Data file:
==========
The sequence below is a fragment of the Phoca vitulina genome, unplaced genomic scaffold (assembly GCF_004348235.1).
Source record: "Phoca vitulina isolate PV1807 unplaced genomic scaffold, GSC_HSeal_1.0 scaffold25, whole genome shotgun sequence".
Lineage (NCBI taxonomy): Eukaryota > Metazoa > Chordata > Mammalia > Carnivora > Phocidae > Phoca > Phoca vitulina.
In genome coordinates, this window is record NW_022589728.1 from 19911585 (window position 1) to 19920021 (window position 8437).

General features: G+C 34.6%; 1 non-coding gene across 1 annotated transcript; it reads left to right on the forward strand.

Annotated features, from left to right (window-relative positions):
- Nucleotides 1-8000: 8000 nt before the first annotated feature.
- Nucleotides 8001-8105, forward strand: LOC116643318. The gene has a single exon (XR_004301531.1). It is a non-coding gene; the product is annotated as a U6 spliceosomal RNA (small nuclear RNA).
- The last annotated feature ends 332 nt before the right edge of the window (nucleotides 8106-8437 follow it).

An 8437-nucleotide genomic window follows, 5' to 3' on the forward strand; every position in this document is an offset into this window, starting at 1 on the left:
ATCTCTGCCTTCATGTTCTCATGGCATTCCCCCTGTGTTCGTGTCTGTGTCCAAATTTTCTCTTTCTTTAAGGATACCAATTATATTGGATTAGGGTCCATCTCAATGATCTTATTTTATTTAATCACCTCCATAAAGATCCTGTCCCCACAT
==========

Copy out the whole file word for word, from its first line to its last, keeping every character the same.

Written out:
The sequence below is a fragment of the Phoca vitulina genome, unplaced genomic scaffold (assembly GCF_004348235.1).
Source record: "Phoca vitulina isolate PV1807 unplaced genomic scaffold, GSC_HSeal_1.0 scaffold25, whole genome shotgun sequence".
Lineage (NCBI taxonomy): Eukaryota > Metazoa > Chordata > Mammalia > Carnivora > Phocidae > Phoca > Phoca vitulina.
In genome coordinates, this window is record NW_022589728.1 from 19911585 (window position 1) to 19920021 (window position 8437).

General features: G+C 34.6%; 1 non-coding gene across 1 annotated transcript; it reads left to right on the forward strand.

Annotated features, from left to right (window-relative positions):
- Nucleotides 1-8000: 8000 nt before the first annotated feature.
- Nucleotides 8001-8105, forward strand: LOC116643318. The gene has a single exon (XR_004301531.1). It is a non-coding gene; the product is annotated as a U6 spliceosomal RNA (small nuclear RNA).
- The last annotated feature ends 332 nt before the right edge of the window (nucleotides 8106-8437 follow it).

An 8437-nucleotide genomic window follows, 5' to 3' on the forward strand; every position in this document is an offset into this window, starting at 1 on the left:
ATCTCTGCCTTCATGTTCTCATGGCATTCCCCCTGTGTTCGTGTCTGTGTCCAAATTTTCTCTTTCTTTAAGGATACCAATTATATTGGATTAGGGTCCATCTCAATGATCTTATTTTATTTAATCACCTCCATAAAGATCCTGTCCCCACAT